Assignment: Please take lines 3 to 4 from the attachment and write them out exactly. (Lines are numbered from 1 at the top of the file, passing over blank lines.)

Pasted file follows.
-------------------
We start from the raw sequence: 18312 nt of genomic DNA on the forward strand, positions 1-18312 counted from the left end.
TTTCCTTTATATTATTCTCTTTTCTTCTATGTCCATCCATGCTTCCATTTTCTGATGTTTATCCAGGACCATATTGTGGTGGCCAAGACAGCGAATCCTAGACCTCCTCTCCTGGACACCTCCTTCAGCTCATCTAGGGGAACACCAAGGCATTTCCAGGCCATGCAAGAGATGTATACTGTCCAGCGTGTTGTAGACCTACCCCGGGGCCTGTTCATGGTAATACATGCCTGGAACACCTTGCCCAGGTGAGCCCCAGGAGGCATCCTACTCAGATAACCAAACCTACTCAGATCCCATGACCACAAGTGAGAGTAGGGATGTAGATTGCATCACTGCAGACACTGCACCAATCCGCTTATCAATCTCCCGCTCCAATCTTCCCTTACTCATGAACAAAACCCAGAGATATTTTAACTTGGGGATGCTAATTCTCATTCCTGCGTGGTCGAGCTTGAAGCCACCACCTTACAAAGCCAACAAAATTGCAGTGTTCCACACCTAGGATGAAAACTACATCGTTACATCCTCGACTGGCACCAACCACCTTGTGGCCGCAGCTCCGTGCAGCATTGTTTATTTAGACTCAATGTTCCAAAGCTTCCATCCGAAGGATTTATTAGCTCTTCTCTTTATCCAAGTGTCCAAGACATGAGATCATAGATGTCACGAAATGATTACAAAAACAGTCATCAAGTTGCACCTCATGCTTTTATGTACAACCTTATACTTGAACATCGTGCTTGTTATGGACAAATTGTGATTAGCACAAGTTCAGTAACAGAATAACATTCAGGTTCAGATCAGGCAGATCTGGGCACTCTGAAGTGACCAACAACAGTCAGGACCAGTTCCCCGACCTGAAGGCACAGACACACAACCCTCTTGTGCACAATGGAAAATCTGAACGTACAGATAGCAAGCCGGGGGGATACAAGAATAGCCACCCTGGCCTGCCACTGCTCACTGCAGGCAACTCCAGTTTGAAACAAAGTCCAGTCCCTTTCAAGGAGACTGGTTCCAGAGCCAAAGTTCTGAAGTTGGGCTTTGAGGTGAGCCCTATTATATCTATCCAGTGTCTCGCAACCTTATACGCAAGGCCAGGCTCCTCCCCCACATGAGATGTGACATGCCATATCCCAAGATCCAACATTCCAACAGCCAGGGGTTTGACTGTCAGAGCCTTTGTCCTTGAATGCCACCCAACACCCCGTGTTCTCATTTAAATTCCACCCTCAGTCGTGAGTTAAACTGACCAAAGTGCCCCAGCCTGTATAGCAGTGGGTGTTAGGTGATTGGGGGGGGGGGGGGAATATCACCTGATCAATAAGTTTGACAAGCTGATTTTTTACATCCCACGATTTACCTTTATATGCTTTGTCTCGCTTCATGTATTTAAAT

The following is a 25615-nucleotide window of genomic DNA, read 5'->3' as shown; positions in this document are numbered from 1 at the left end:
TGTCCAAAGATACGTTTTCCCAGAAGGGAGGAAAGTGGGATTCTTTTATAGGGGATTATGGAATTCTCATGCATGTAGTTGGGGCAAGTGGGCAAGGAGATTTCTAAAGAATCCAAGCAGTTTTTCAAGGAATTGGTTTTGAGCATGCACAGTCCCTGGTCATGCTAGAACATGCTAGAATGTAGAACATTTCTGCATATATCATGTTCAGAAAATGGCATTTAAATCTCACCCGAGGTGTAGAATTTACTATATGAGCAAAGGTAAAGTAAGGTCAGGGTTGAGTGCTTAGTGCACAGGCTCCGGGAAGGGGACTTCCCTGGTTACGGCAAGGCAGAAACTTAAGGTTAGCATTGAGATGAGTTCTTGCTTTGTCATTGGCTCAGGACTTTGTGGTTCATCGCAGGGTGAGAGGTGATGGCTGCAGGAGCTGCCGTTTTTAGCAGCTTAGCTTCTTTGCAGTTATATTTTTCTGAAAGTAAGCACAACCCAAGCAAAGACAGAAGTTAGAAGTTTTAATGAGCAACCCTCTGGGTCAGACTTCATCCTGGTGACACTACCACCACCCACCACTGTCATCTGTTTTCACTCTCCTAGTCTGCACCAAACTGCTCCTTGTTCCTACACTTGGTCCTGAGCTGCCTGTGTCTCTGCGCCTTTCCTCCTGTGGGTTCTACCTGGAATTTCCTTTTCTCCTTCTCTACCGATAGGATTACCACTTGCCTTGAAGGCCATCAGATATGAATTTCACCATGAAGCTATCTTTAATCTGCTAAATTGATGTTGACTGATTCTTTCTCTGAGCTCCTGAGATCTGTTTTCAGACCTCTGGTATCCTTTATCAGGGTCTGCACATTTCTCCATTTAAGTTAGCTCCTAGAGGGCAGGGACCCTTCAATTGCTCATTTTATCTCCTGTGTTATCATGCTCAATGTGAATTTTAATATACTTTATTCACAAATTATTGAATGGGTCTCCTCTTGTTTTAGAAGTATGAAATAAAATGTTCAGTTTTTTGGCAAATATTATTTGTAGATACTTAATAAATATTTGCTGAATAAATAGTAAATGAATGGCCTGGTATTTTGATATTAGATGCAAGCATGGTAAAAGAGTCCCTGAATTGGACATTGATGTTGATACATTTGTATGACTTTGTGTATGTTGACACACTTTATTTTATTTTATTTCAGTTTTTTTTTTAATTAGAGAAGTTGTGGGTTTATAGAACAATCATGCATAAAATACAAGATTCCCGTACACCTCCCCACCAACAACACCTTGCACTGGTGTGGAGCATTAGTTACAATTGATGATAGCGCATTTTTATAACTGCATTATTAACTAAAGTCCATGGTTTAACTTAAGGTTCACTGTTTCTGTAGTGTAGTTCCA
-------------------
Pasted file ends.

The following is a 25615-nucleotide window of genomic DNA, read 5'->3' as shown; positions in this document are numbered from 1 at the left end:
TGTCCAAAGATACGTTTTCCCAGAAGGGAGGAAAGTGGGATTCTTTTATAGGGGATTATGGAATTCTCATGCATGTAGTTGGGGCAAGTGGGCAAGGAGATTTCTAAAGAATCCAAGCAGTTTTTCAAGGAATTGGTTTTGAGCATGCACAGTCCCTGGTCATGCTAGAACATGCTAGAATGTAGAACATTTCTGCATATATCATGTTCAGAAAATGGCATTTAAATCTCACCCGAGGTGTAGAATTTACTATATGAGCAAAGGTAAAGTAAGGTCAGGGTTGAGTGCTTAGTGCACAGGCTCCGGGAAGGGGACTTCCCTGGTTACGGCAAGGCAGAAACTTAAGGTTAGCATTGAGATGAGTTCTTGCTTTGTCATTGGCTCAGGACTTTGTGGTTCATCGCAGGGTGAGAGGTGATGGCTGCAGGAGCTGCCGTTTTTAGCAGCTTAGCTTCTTTGCAGTTATATTTTTCTGAAAGTAAGCACAACCCAAGCAAAGACAGAAGTTAGAAGTTTTAATGAGCAACCCTCTGGGTCAGACTTCATCCTGGTGACACTACCACCACCCACCACTGTCATCTGTTTTCACTCTCCTAGTCTGCACCAAACTGCTCCTTGTTCCTACACTTGGTCCTGAGCTGCCTGTGTCTCTGCGCCTTTCCTCCTGTGGGTTCTACCTGGAATTTCCTTTTCTCCTTCTCTACCGATAGGATTACCACTTGCCTTGAAGGCCATCAGATATGAATTTCACCATGAAGCTATCTTTAATCTGCTAAATTGATGTTGACTGATTCTTTCTCTGAGCTCCTGAGATCTGTTTTCAGACCTCTGGTATCCTTTATCAGGGTCTGCACATTTCTCCATTTAAGTTAGCTCCTAGAGGGCAGGGACCCTTCAATTGCTCATTTTATCTCCTGTGTTATCATGCTCAATGTGAATTTTAATATACTTTATTCACAAATTATTGAATGGGTCTCCTCTTGTTTTAGAAGTATGAAATAAAATGTTCAGTTTTTTGGCAAATATTATTTGTAGATACTTAATAAATATTTGCTGAATAAATAGTAAATGAATGGCCTGGTATTTTGATATTAGATGCAAGCATGGTAAAAGAGTCCCTGAATTGGACATTGATGTTGATACATTTGTATGACTTTGTGTATGTTGACACACTTTATTTTATTTTATTTCAGTTTTTTTTTTAATTAGAGAAGTTGTGGGTTTATAGAACAATCATGCATAAAATACAAGATTCCCGTACACCTCCCCACCAACAACACCTTGCACTGGTGTGGAGCATTAGTTACAATTGATGATAGCGCATTTTTATAACTGCATTATTAACTAAAGTCCATGGTTTAACTTAAGGTTCACTGTTTCTGTAGTGTAGTTCCA